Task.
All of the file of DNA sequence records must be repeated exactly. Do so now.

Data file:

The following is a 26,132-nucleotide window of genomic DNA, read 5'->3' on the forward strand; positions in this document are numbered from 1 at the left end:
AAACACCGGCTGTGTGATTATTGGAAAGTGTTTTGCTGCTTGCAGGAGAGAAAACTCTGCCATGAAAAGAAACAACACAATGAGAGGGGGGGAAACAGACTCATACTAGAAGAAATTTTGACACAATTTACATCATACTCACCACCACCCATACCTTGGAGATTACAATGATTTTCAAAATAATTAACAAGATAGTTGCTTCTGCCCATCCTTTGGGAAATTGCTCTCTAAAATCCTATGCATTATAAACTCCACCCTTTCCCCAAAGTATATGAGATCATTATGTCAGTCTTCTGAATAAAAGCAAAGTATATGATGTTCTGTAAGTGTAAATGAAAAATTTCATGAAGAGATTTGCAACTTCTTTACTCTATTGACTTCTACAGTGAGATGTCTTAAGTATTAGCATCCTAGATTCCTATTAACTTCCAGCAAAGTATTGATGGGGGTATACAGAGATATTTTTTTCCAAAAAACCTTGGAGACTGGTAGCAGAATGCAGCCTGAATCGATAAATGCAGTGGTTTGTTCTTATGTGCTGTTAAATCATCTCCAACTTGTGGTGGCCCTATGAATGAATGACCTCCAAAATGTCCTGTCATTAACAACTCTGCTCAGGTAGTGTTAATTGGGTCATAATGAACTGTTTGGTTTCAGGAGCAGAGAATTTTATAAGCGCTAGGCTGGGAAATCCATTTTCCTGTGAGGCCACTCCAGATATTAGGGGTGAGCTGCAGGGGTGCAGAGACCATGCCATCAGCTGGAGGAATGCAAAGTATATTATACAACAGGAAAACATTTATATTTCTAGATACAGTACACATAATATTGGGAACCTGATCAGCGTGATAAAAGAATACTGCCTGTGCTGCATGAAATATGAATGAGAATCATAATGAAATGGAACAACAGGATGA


The following is a 26,132-nucleotide window of genomic DNA, read 5'->3' on the forward strand; positions in this document are numbered from 1 at the left end:
AAACACCGGCTGTGTGATTATTGGAAAGTGTTTTGCTGCTTGCAGGAGAGAAAACTCTGCCATGAAAAGAAACAACACAATGAGAGGGGGGGAAACAGACTCATACTAGAAGAAATTTTGACACAATTTACATCATACTCACCACCACCCATACCTTGGAGATTACAATGATTTTCAAAATAATTAACAAGATAGTTGCTTCTGCCCATCCTTTGGGAAATTGCTCTCTAAAATCCTATGCATTATAAACTCCACCCTTTCCCCAAAGTATATGAGATCATTATGTCAGTCTTCTGAATAAAAGCAAAGTATATGATGTTCTGTAAGTGTAAATGAAAAATTTCATGAAGAGATTTGCAACTTCTTTACTCTATTGACTTCTACAGTGAGATGTCTTAAGTATTAGCATCCTAGATTCCTATTAACTTCCAGCAAAGTATTGATGGGGGTATACAGAGATATTTTTTTCCAAAAAACCTTGGAGACTGGTAGCAGAATGCAGCCTGAATCGATAAATGCAGTGGTTTGTTCTTATGTGCTGTTAAATCATCTCCAACTTGTGGTGGCCCTATGAATGAATGACCTCCAAAATGTCCTGTCATTAACAACTCTGCTCAGGTAGTGTTAATTGGGTCATAATGAACTGTTTGGTTTCAGGAGCAGAGAATTTTATAAGCGCTAGGCTGGGAAATCCATTTTCCTGTGAGGCCACTCCAGATATTAGGGGTGAGCTGCAGGGGTGCAGAGACCATGCCATCAGCTGGAGGAATGCAAAGTATATTATACAACAGGAAAACATTTATATTTCTAGATACAGTACACATAATATTGGGAACCTGATCAGCGTGATAAAAGAATACTGCCTGTGCTGCATGAAATATGAATGAGAATCATAATGAAATGGAACAACAGGATGA